By the time of the writing of the Letter to the Galatians, this observation is offered:
There is neither Jew nor Gentile, neither slave nor free,
nor is there male and female, for you are all one in Christ Jesus.
The dividing labels and distinctions used by the world are no longer in effect within the church. The binary world of Jew or Gentile, slave or free, male or female, no longer applies, because Christ has broken down those humanly erected walls of division. Jesus came to break down such walls so that inclusion leading to unity could become real and Jesus calls his disciples to that work as well.
And there is the church’s challenge.
That we live in a deeply divided world is not news. That we sometimes enjoy a deeply divided world is disturbing. That we allow ourselves to be divided and separated from each other is a spiritual sickness.
Our world – our cultural – thrives on division. It seems to believe that there is no real alternative. We teach it to our children and you need only look at most schools to see how successful we have been.
The church has not come to grips with the wide – and sometimes wild – diversity that exists in our world. The church has been fearful and easily intimidated whenever the subject of inclusivity is raised.
For over thirty years, the church has wrestled with what it would mean to be truly inclusive of its LGBTQ children. Some of the most appalling behavior you can imagine was perpetrated on some in the church by others in the church. Some of the most horrific statements were made by some in the church against others in the church. But, bearing the wounds and bruises of a long struggle, we finally came to the answer that no one should be excluded from the fellowship of God’s people. And some still cannot accept that answer and picket.
But, what are we going to do about God’s people who are immigrants and aliens in our midst? We have a growing Hispanic population in Evansville and the surrounding area. The Roman Catholic congregations are moving forward with new ministries for Spanish speaking peoples. How will we relate to these new neighbors in our town?
How are we going to include the poor in the life of our congregation? The impression is that you have to be rich to be a Presbyterian. The impression is that you have be well educated to be a Presbyterian. How do we reach out to people, knowing that is how we are perceived? Do we simply farm out our mission to others and write them checks to do the work on our behalf, or do we meet the poor and less educated eye-to-eye and heart-to-heart and include them in our community of faith?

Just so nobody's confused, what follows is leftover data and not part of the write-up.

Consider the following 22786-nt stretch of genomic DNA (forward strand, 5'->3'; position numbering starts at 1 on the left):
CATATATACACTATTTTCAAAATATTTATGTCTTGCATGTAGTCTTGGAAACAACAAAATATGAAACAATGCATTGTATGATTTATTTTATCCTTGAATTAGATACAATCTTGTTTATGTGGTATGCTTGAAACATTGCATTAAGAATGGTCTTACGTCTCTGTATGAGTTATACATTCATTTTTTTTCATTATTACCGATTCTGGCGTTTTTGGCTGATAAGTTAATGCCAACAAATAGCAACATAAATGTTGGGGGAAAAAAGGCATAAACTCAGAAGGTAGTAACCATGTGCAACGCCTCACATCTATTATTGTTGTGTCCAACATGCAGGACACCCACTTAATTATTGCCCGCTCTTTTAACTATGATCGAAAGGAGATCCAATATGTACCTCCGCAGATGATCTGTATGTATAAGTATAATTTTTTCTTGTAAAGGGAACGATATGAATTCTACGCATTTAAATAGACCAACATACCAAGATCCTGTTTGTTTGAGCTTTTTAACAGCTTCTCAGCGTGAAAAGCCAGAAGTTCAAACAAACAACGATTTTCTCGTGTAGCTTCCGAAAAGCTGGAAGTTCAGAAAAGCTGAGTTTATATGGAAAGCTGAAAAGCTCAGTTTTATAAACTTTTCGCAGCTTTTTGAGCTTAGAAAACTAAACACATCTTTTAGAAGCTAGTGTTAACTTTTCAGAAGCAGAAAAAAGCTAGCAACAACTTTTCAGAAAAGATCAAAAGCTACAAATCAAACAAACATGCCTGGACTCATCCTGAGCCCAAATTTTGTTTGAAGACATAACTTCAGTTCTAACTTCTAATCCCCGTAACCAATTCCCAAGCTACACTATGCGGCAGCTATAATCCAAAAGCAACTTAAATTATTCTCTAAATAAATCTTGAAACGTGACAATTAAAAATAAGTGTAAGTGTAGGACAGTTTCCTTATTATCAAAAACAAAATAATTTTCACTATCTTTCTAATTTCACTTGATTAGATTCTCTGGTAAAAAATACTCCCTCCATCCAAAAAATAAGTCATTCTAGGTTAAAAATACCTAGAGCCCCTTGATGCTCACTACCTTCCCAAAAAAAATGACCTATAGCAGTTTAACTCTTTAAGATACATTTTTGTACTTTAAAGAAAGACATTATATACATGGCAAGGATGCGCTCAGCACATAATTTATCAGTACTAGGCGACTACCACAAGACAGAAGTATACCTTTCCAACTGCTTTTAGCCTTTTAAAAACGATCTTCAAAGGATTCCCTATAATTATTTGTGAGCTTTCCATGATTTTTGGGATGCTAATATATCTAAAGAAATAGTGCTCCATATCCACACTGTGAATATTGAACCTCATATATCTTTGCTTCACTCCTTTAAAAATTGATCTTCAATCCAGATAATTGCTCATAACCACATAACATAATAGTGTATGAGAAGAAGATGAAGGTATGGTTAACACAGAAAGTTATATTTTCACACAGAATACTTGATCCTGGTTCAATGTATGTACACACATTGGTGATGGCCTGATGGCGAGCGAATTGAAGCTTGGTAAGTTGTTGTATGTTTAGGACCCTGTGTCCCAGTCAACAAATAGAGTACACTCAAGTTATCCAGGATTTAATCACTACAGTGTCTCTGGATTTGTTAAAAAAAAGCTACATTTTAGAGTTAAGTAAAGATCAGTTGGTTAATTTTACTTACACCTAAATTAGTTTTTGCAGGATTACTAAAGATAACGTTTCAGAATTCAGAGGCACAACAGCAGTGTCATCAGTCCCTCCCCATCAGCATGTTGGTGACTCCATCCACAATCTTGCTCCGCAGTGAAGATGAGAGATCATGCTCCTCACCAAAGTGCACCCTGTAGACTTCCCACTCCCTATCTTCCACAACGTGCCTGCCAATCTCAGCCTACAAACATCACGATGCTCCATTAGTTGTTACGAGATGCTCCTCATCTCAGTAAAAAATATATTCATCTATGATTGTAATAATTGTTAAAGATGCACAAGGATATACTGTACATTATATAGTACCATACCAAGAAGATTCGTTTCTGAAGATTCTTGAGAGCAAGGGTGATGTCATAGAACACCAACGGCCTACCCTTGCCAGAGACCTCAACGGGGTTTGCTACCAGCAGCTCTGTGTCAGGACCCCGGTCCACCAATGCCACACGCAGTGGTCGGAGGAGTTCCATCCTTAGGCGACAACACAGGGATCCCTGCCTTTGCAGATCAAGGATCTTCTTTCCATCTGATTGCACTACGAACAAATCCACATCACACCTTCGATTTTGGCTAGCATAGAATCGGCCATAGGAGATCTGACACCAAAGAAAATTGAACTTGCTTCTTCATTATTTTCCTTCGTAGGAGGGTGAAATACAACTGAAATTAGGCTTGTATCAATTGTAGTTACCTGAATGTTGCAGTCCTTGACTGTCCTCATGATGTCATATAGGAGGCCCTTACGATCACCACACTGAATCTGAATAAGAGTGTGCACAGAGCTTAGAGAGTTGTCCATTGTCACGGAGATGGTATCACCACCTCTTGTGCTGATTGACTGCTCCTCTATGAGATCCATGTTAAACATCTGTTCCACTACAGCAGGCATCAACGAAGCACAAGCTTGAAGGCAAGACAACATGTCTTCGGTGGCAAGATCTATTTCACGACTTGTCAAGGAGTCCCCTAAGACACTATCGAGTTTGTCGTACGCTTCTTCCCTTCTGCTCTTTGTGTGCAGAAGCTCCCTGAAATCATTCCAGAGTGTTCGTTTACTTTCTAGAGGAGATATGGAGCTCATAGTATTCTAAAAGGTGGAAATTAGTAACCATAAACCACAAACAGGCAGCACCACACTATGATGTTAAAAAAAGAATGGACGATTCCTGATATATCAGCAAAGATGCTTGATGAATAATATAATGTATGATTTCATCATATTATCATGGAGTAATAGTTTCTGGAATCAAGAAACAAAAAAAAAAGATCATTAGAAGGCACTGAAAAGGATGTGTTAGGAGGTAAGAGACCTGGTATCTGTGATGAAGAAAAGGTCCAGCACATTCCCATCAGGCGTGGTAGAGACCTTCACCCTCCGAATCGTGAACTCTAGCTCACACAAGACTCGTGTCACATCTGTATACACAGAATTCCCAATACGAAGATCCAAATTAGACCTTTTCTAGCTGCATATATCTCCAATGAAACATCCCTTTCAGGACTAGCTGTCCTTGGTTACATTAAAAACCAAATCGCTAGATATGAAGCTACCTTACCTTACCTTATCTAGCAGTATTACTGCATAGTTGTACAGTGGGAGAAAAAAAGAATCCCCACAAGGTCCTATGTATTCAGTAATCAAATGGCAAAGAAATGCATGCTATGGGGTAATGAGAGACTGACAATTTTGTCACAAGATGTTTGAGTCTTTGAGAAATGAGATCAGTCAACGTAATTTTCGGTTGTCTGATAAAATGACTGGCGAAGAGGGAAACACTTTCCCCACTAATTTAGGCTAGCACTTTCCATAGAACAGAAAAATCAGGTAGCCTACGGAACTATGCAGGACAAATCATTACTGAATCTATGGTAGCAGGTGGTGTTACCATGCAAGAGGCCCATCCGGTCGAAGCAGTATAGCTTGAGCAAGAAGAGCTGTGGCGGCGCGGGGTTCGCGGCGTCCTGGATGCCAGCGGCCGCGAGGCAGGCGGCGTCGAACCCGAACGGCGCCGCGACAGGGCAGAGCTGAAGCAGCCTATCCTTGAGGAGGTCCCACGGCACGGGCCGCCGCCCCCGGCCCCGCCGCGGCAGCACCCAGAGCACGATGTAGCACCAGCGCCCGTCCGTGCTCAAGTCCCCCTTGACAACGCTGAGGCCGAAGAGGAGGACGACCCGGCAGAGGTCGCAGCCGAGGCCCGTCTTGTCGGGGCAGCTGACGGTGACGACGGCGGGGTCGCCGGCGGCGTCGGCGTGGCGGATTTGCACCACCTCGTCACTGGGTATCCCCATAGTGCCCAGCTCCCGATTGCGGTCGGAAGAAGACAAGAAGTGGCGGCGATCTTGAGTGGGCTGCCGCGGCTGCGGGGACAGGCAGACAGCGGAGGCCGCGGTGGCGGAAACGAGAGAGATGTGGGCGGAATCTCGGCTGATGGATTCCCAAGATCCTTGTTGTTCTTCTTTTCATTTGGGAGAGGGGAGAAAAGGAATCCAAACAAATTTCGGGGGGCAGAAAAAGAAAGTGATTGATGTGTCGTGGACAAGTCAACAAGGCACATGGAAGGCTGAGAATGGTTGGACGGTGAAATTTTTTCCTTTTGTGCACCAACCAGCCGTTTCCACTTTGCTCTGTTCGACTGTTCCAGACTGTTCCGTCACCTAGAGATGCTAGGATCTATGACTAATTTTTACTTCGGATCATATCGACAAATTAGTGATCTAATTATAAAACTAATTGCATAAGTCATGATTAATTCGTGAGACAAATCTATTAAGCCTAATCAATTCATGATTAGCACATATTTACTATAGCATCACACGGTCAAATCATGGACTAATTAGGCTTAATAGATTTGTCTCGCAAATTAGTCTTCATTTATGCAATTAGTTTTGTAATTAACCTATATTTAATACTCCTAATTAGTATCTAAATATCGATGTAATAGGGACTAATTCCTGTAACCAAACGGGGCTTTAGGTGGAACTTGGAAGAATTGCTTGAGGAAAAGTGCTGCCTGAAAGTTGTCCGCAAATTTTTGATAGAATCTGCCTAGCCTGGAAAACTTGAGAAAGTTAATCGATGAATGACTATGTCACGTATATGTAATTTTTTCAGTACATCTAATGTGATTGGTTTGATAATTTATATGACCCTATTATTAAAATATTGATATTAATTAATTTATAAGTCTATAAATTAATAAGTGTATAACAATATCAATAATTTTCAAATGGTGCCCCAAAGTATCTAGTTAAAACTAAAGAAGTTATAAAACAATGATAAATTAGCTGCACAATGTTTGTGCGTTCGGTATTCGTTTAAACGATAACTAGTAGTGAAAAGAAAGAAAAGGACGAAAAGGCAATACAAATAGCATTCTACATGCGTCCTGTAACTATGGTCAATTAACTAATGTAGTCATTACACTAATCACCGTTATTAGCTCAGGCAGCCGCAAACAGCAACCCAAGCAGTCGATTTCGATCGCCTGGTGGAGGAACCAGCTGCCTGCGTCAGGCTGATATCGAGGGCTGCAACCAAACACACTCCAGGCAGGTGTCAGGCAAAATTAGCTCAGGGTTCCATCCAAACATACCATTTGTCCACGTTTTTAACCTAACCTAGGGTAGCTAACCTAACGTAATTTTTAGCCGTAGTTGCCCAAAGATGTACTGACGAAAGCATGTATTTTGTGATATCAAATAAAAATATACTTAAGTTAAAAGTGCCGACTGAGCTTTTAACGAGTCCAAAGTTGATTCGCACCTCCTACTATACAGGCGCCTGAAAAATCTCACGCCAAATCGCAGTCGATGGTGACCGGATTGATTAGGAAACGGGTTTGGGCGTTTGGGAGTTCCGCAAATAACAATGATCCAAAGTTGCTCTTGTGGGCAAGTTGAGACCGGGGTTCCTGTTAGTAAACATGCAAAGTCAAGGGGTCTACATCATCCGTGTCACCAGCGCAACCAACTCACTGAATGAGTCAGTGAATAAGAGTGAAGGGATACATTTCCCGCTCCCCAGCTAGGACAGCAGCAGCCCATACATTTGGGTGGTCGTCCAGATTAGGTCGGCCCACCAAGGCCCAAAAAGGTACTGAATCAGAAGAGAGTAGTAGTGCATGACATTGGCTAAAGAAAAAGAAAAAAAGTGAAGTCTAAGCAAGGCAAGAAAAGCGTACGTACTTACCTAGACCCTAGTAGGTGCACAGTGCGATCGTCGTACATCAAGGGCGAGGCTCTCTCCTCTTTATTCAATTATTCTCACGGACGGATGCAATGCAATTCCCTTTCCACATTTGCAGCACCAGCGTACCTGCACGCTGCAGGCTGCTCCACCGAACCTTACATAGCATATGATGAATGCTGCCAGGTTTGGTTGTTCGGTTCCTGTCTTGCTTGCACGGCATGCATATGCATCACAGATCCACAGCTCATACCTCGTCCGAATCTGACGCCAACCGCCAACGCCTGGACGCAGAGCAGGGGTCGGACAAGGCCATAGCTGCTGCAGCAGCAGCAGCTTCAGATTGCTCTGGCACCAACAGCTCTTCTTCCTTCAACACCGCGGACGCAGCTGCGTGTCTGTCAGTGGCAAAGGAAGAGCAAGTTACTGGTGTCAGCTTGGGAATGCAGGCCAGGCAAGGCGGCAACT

And who else have we overlooked? Who are the invisible longing for inclusion? Who are those crying out for belonging that we have failed to hear? Who are those who have given up, put away their hope, and who truly believe that no one wants them? Who are the hurting, the overlooked, the ignored who need to claim their rightful, God-given place in the community of God’s people?
I really like the new branding effort going on in Evansville. “E is for everyone,” has great potential. But its greatest potential may be found in challenging us to make it true. In all honesty, “E is not yet for everyone.” But it offers a vision of who we can be in Evansville. It is a challenge for each of us to reach out to another and make them part of the great whole. It is a dream that ancient divisions can be overcome and a welcome can be offered to each and everyone.
And the church – and especially this church – is for everyone. That’s because God is for everyone and God’s people are for everyone. In order to be that church, we will need to face our fears, our prejudices, our narrow-mindedness, our preconceptions, and our biases.
In, Harry Potter and the Goblet of Fire, the headmaster of Hogwarts, Albus Dumbledor, reminds us, “I say to you all, once again – in the light of Lord Voldemort’s return, we are only as strong as we are united, as weak as we are divided. Lord Voldemort’s gift for spreading discord and enmity is very great. We can fight it only by showing an equally strong bond of friendship and trust. Differences of habit and language are nothing at all if our aims are identical and our hearts are open.”
Division, discord, enmity – these we have in abundance. With authentic welcome, true community, deep bonds of friendship in the Spirit of God, and trust in our God’s promise to be with us and never leave us or forsake us,
“Let us build a house where all are named,
their songs and visions heard,
And loved and treasured, taught and claimed
as words within the Word.
Built of tears and cries and laughter,
prayers of faith and songs of grace,
Let this house proclaim from floor to rafter,
All are welcome, all are welcome, all are welcome in this place.”
For now and evermore. Amen.